CALGARY — Eight months into his search for a new job in the oil and gas industry, Rashad Bayramov says he’s open to switching industries.
But it’s not so simple.
“There are some perceptions from employers,” said Bayramov, who previously worked in cost control. “They prefer people with experience in the specific field. It’s not easy to change, even if you wish so.”
Bayramov was one of close to 2,000 people who showed up at the Global Energy Career Expo in Calgary that ran this week. But with only about a quarter of the number of companies looking to hire compared to last year, job offerings were slim.
“The oil and gas market is so down,” said Tarang Jain, a 25-year-old finishing up his master’s degree in petroleum engineering at the University of Alberta.
“It’s really tough to get the job right now.”
Since September, an estimated 25,000 have been laid off in the oil and gas industry, according to BMO Capital Markets analyst Robert Kavcic.
While that may leave many of them considering switching careers, recruiters say jumping from one industry to another isn’t easy.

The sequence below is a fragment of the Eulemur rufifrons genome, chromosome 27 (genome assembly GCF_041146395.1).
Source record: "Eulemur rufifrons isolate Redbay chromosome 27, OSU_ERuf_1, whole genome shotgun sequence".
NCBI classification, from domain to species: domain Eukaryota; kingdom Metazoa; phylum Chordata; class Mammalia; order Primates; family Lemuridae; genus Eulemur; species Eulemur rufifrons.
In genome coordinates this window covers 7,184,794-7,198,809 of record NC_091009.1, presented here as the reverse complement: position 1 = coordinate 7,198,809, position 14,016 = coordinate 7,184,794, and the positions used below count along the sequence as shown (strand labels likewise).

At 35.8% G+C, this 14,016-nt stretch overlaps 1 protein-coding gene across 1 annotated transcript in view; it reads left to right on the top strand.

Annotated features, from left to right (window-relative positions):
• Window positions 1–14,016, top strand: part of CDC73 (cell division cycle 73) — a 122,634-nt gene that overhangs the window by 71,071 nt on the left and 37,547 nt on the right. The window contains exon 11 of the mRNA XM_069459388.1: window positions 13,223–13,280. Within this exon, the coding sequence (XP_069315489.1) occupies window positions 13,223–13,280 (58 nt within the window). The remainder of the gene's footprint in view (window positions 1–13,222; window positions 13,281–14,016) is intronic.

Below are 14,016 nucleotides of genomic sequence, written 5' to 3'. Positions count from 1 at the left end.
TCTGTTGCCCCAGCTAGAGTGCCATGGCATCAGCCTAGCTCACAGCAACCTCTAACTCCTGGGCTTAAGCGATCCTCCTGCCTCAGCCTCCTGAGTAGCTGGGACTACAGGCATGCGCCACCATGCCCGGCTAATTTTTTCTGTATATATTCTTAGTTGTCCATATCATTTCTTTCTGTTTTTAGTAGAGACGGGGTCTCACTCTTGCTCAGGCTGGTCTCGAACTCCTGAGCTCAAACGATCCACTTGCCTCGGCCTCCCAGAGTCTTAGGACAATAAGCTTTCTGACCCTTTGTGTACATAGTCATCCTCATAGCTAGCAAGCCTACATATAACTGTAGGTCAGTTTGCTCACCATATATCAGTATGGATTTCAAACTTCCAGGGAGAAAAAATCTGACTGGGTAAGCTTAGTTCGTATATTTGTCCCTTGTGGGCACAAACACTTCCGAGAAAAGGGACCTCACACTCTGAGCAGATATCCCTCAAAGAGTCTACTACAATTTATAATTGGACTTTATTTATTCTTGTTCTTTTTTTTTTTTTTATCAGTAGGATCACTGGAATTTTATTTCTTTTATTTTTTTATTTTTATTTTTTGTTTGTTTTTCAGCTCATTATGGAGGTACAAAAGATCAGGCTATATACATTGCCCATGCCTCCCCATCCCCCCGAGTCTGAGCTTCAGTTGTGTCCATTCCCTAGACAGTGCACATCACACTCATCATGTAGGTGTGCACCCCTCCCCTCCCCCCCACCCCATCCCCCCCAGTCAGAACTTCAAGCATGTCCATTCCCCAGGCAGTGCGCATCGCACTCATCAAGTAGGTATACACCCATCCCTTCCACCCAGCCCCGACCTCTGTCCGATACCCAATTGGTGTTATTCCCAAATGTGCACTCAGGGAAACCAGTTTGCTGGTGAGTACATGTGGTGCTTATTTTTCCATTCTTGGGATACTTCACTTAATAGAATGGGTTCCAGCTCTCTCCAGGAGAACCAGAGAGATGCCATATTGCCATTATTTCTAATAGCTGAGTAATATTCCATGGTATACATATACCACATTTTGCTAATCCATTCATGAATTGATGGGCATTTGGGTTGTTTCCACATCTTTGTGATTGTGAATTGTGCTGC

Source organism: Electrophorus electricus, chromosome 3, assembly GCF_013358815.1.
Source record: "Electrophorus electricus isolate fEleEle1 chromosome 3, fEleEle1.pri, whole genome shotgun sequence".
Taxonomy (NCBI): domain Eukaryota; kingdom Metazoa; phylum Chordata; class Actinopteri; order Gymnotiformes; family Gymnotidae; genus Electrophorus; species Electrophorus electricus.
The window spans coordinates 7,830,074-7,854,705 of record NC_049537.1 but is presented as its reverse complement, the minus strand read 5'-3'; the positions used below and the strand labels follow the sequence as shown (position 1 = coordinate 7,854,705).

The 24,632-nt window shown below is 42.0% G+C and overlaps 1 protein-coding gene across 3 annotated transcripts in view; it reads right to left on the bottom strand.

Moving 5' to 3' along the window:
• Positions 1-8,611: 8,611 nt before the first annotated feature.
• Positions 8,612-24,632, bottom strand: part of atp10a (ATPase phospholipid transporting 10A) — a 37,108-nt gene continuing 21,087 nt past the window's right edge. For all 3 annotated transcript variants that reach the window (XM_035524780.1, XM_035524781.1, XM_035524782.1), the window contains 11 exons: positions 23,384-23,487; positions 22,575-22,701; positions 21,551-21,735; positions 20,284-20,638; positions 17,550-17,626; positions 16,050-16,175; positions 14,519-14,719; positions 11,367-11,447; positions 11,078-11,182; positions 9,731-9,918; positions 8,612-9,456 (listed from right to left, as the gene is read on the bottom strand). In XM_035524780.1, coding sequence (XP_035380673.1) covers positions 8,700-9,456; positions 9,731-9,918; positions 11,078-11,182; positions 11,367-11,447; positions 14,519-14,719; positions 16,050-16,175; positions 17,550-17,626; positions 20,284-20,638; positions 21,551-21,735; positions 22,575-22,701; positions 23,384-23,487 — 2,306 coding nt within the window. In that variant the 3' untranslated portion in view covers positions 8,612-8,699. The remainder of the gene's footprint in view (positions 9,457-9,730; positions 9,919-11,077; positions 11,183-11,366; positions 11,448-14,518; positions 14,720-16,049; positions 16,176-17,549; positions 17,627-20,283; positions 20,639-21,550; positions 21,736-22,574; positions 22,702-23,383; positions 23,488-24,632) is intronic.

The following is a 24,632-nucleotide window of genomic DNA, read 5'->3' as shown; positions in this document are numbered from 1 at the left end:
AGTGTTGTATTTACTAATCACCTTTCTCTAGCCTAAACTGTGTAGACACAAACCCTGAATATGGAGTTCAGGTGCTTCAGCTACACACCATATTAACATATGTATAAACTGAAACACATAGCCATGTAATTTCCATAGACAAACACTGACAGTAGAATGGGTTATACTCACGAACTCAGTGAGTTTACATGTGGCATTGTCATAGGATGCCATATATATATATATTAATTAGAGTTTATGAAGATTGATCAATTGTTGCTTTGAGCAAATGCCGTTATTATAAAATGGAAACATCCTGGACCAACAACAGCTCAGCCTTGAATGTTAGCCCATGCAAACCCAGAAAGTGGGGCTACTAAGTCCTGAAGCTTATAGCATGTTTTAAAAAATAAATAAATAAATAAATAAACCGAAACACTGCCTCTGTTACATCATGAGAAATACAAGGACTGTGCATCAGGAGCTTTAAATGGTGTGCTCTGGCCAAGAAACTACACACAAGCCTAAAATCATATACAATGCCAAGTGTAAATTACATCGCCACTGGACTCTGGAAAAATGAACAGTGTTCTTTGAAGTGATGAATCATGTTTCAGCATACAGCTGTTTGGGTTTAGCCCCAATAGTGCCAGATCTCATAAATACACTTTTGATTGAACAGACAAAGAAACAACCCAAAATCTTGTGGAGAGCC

Brenda Cullum-Shergold, a recruiter with the Bowen recruitment agency, says many employers worry about how committed people are to such a change.
“If you’re an employer in a transportation company for example, and you’ve got someone in oil and gas that comes to you looking for a job, the first thing that you’re going to think is, ’How long before they jump back to oil and gas?”’
But with the oil price downturn in 2008 still fresh in some people’s minds, some are interested in getting out, she said.
“I had a candidate say to me, ’I’ve had enough. I’ve had enough of the roller-coaster ride,”’ Cullum-Shergold said.
The mining industry is one potential sector where many oil and gas skills are useful. But Jim Fearon, vice-president for Central Canada at recruitment firm Hays, says there are other factors to consider.
He says while many oil and gas positions are fly-in, fly-out jobs — where people board flights from their homes in Calgary, Edmonton or even the East Coast to work in the oilpatch — the mining industry is generally based on living full-time in relatively remote locations.
“They’re not really prepared to take the conditions that go with the work,” Fearon said. “Their expectations are not in line with the requirements of the job.”
Fearon said companies are looking to hire people who have been out of work longer, as they may be more willing to relocate and commit to something more long term.
For those with specialized oil and gas skills, starting from scratch in a new industry means giving up on an expertise and the pay that comes with it.
Jain, who will finish his petroleum engineering degree in a couple of months, hopes the oil and gas markets pick up.
“Maybe not now, but after six months the market will recover and hopefully we’ll have some more jobs.”